What would you identify as the most significant advances in parenteral manufacturing in the past 10 years?
The single most important change in parenteral manufacturing has to be the maturation of isolation technology. Ten years ago
there was still a lot of trepidation regarding isolators; it wasn't clear to the industry that expected operational advantages
would overcome their added complexity. With the passage of time, we've better understood decontamination practices, defined
realistic leak testing criteria, and most importantly gained sufficient operating experience. In addition, quantifiable cost
benefits are now well documented, so perhaps the last hurdle to isolators increased adoption has now been cleared. We're starting
to see the next generation of isolators emerge that provide even greater sophistication and performance. That wouldn't have
been possible without the success we've witnessed in the last decade with this technology.
Figure 2: Industry roundtable participants, from left to right: James Agalloco, president of Agalloco & Associates and a member
of the Pharmaceutical Technology Editorial Advisory Board; Ryan Hawkins, vice-president and chief operating officer at Cook
Pharmica; and Bernd Stauss, vice-president of production & engineering at Vetter.
Decontamination cycles for barrier isolator technology are significantly shorter today. While cycles were 12–16 hours in the
past, they are now 2–4 hours for equivalent isolator size. We also have conquered the learning curve of how to get things
in and out of isolators and improved the ergonomics. We have met the goals of removing the risk of human contamination and
having a validatable cleaning cycle.
Automation has helped industry remove the need for human intervention. For example, it wasn't long ago that we manually fed
nested syringe tubs onto the line and manually removed lids and liners, but today these steps are commonly fully automatic.
Another advance of just the past few years is that use of disposables has gone from talk to action and is yielding significant
savings in cleaning and time for set-up and tear-down.
Continuous manufacturing: Solid-dosage manufacturing
The most important advance has been the increase in sterility in product manufacturing. New technology—such as isolators and
restricted access barrier systems (RABS)—and conceptual approaches to manufacturing have significantly reduced the need for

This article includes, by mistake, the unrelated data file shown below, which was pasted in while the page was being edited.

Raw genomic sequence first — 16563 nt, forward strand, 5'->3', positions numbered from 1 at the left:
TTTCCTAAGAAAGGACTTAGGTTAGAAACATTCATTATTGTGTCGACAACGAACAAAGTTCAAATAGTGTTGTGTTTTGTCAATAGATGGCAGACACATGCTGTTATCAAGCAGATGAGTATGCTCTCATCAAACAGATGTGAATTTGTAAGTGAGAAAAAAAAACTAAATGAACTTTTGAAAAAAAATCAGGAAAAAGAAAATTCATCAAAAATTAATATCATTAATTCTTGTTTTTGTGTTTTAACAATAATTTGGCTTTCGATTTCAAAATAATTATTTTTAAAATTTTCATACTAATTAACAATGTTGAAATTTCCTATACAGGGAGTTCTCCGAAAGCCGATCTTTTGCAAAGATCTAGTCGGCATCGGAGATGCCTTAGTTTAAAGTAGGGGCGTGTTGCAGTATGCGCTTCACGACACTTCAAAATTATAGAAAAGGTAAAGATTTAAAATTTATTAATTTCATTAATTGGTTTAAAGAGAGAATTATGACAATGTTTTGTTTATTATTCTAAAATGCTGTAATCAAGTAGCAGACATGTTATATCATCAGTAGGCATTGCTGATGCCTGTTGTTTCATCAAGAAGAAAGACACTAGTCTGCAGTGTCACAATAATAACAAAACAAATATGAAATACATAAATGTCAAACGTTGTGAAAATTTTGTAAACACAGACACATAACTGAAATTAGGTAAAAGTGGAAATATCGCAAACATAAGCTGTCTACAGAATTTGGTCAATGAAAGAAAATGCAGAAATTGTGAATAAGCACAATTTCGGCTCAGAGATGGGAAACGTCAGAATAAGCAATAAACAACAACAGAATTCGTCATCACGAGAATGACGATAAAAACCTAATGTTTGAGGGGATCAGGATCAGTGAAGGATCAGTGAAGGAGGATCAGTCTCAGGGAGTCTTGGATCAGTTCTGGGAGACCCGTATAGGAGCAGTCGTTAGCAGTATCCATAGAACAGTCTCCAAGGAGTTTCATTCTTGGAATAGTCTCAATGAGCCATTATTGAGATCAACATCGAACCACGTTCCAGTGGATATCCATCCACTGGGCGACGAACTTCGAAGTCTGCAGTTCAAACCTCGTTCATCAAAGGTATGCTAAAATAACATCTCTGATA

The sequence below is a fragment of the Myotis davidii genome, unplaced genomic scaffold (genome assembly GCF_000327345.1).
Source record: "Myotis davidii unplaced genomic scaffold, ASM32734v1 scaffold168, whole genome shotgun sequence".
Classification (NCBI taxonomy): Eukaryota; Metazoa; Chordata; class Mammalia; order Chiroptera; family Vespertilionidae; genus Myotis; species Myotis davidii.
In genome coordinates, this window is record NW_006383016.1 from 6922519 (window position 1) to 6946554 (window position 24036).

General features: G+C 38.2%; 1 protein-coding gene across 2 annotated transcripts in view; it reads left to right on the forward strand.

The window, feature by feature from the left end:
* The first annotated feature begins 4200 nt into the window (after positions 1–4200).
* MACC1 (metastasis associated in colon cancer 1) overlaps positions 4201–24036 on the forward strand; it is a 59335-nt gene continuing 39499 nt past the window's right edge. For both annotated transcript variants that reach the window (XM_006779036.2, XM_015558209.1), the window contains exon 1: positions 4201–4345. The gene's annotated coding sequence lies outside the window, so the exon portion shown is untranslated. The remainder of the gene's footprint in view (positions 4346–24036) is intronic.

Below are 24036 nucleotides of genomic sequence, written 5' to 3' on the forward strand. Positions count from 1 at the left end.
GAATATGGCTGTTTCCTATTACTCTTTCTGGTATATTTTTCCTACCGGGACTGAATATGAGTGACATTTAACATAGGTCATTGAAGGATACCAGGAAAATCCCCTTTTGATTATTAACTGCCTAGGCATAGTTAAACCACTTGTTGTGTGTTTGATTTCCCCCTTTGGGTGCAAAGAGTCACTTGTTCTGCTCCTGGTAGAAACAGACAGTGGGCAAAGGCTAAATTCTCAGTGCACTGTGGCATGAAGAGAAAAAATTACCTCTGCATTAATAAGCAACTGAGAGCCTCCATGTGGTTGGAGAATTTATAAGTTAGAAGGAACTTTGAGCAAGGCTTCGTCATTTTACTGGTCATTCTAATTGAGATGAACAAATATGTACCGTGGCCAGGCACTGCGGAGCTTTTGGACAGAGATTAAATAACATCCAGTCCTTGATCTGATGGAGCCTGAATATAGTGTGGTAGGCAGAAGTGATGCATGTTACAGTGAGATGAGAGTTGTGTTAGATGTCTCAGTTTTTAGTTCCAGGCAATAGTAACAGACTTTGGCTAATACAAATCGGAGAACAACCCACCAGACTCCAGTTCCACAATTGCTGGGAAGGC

direct human contact with the product, thus reducing this key risk factor. Because of comprehensive automation in peripheral
areas (e.g., transport and freeze dryer loading/unloading), manual interventions in aseptic production are kept to an absolute
minimum. Automated cleanroom sanitization and the increased use of more complex disposable systems (e.g., filling pumps) contribute
to reliable sterility. Fully automated visual inspection now allows for steady and high-level testing standards for millions
of units. All combined, the continuing automation in parenteral manufacturing has allowed for a notable increase in quality
and safety of drugs.
What may be the most significant advances of the next 5–10 years?
Single-use disposables, which simplify set-up, cleaning, and system integrity, will become more prevalent. A gradual shift
from glass to plastic containers will virtually eliminate breakage, avoid delamination and glass particles, reduce shipping
costs, and lower utility costs, among other potential benefits. The next generation of filling equipment will operate in isolators
with internal automation and robotics that will essentially eliminate the need for human intervention.
Continuous manufacturing: Integrated API and solid-dosage manufacturing
Further implementation of robotics technology will lead to advances in equipment. For example, prototypes exist today for
lines that can run vials, syringes, or cartridges, rather than having separate lines for each. Ten years from now we expect
to be using this type of combination line.
From a supply chain standpoint, 10 years from now, companies will be more focused on where they can add value. For example,
fill–finish lines will use ready-to-use vials rather than having vial washing at the start of the line. This is already occurring,
but it will be several years before it really takes hold. We also expect to see more innovation in components and delivery
systems, such as retractable needles and the blurring of the line between syringes and cartridges. While the benefits of plastic
components compared to glass are documented, we see their higher cost as a significant barrier.
An important task over the coming years will be to work in close cooperation with packaging suppliers to further align quality
parameters in order to achieve higher quality levels throughout the entire supply chain. For example, using a laser in a cut-to-length
process for the manufacture of glass barrels can meet increasing glass-breakage requirements. Another example is in the manufacture
of components (e.g., stoppers), in which fully automated visual inspection can be used to check for defects (e.g., particles,
What do you think the influence of QbD will be in the upcoming years?
The early adopters of QbD are well ahead of everyone else and making it evident there's much to be gained through it. Regulatory
support, and certainly some prodding as well, is pushing the rest of industry to introduce it as a matter of routine. The
benefits of QbD are well known, but it requires almost a cultural shift within the industry before it becomes standard practice.
Once folks get comfortable with it, they won't want to develop any product or process without it.
Regulatory authorities are clearly leading this effort, but like anything else, it takes time for everyone to understand how
to implement it.